Programs that put police officers in schools have been a success to date, according to a University of New Hampshire study released in June.
Justiceworks, a UNH think tank, examined nine New Hampshire high schools by surveying students and teachers when their programs began in September 1999 and in the springs of 2000 and 2001. More than 1,000 pupils and 500 teachers participated in the study, which was paid for by the New Hampshire Department of Justice.
Students and teachers reported feeling safer on school grounds with the officers there. Teachers reported fewer drug sales and less marijuana smoking, gang activity, or disruptive behavior among students.
The study also found that virtually none of the students who reported bringing weapons to school before the officers arrived carried weapons two years later.
Justiceworks officials said even students who gave negative responses in initial surveys became more supportive in later questioning.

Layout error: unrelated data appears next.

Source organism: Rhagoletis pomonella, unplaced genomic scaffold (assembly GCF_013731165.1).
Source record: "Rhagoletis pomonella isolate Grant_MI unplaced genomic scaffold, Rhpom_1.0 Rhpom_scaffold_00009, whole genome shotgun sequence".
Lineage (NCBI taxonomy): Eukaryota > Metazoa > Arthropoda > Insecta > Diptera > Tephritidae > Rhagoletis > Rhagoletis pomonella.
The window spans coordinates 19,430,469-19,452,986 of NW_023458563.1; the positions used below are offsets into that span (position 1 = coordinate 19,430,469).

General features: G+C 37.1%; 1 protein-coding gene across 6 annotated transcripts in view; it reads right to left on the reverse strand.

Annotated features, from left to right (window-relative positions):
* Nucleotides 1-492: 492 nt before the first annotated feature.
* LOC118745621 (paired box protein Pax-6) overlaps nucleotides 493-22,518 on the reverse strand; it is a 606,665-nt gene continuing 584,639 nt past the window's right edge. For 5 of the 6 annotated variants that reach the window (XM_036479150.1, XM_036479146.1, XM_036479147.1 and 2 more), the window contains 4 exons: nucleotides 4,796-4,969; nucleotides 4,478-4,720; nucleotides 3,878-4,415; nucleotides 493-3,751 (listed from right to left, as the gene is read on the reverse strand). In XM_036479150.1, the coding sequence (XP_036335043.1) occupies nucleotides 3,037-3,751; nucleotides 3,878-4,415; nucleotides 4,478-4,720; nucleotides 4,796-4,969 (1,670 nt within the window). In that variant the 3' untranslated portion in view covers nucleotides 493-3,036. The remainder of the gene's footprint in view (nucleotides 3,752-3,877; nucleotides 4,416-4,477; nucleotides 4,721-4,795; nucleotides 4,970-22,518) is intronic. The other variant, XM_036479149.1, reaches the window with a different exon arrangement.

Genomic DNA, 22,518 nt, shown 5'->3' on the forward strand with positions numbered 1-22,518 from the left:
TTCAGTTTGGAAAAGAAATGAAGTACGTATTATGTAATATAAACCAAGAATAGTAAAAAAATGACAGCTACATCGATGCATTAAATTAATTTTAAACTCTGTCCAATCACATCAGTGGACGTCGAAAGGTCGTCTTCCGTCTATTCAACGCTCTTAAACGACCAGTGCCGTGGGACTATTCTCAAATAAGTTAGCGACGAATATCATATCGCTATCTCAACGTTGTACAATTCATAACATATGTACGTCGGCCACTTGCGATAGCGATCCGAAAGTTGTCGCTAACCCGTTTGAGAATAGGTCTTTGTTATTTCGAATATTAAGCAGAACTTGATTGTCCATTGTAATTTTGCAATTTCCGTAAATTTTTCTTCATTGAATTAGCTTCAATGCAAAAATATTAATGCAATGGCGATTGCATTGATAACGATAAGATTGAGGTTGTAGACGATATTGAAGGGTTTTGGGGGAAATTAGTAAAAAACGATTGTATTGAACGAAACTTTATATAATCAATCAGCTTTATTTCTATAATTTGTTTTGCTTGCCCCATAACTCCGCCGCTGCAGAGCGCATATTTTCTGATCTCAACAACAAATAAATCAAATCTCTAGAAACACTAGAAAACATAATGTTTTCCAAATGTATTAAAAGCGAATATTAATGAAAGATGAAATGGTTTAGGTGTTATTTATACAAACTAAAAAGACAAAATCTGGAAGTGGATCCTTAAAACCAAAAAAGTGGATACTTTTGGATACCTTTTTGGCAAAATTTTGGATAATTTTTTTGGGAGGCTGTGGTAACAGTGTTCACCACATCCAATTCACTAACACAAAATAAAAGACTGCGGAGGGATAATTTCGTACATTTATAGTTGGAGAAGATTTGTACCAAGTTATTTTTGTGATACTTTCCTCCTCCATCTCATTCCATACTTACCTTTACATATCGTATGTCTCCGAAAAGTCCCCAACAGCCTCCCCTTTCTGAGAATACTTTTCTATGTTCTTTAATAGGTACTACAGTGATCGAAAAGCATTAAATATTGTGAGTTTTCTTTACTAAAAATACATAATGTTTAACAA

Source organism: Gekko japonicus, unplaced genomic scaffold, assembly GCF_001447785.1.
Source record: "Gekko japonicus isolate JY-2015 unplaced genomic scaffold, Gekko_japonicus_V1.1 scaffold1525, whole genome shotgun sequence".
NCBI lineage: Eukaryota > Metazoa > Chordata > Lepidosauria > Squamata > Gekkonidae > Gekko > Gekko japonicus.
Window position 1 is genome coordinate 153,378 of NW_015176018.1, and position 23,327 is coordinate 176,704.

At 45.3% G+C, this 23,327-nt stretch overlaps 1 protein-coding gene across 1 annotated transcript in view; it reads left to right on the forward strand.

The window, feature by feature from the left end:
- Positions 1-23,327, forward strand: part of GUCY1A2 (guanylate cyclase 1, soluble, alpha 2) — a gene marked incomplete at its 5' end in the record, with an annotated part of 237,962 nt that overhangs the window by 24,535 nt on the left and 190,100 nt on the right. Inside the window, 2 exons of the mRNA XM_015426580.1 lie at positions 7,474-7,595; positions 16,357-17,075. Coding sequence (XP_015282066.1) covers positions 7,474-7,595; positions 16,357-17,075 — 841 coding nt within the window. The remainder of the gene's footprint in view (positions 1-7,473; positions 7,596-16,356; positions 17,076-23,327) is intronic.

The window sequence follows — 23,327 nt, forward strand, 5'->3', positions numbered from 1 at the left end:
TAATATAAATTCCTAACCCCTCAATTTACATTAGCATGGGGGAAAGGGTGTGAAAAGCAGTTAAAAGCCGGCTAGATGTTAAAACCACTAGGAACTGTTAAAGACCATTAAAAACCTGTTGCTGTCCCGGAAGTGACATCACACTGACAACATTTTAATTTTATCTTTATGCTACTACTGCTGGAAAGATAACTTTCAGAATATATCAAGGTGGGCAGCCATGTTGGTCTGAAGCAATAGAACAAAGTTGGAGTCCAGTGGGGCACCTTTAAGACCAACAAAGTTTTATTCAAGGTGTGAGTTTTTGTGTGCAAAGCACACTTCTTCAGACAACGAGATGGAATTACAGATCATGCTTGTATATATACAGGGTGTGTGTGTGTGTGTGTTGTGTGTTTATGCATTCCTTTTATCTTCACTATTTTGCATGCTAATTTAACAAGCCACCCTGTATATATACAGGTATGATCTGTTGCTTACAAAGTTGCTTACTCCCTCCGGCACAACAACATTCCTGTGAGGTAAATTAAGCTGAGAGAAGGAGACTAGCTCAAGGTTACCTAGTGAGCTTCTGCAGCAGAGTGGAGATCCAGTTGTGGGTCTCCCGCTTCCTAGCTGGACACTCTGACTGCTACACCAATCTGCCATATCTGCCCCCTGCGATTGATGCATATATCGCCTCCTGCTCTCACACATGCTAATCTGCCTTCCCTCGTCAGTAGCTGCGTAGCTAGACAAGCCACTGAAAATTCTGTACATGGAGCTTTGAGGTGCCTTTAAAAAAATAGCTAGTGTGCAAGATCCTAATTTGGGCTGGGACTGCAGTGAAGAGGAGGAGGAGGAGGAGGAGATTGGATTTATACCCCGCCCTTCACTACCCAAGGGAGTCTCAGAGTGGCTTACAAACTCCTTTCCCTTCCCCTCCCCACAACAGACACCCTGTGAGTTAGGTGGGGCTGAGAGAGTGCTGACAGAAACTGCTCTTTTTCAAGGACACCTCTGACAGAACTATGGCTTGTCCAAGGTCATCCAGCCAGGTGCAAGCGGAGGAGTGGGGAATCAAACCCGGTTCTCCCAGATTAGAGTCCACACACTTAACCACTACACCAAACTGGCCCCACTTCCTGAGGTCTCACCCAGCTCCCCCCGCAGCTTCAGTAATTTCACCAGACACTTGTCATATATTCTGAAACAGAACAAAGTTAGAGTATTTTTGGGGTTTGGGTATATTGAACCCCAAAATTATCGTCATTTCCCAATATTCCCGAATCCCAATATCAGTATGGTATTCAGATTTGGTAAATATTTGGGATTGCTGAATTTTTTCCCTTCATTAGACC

“What is most remarkable about the study’s findings is the [officers’] positive effects on the learning environment of the study’s schools,” said John Kirkpatrick, the group’s director.
Newmarket Junior-Senior High School recently completed its first year with School Resource Officer Wayne Stevens. Principal Deborah Brooks said having a police cruiser parked in front of the building makes for a safer environment.
“It is my opinion that if someone was going to come into the building for some destructive behavior, that will be a deterrent,” she said.
While Brooks said Newmarket is a small school with little history of physical violence, the presence of the school resource officer has reduced fights among students. She said students also have approached Stevens for law enforcement questions unrelated to school. Dover, N.H., has two school resource officers, for the high school and middle school, and police are applying for a federal COPS in Schools grant to put a second officer at the high school.
“I think it adds to the feeling that we are doing all we can so that we maintain and create a safe environment to students and staff,” said Dover Superintendent Armand LaSelva. “I don’t believe it gives a feeling of a police state, because it’s one of many other staff members in the building. . . . They’re part of the team.”
Justiceworks, Thompson Hall, UNH, Durham, NH 03824; phone (603) 862-1957, web http://www.justiceworks.unh.edu.
COPS in Schools, U.S. Department of Justice, 100 Vermont Avenue NW, Washington, DC 20530; phone (202) 514-2058, web http://www.usdoj.gov/cops/gpa/default.htm.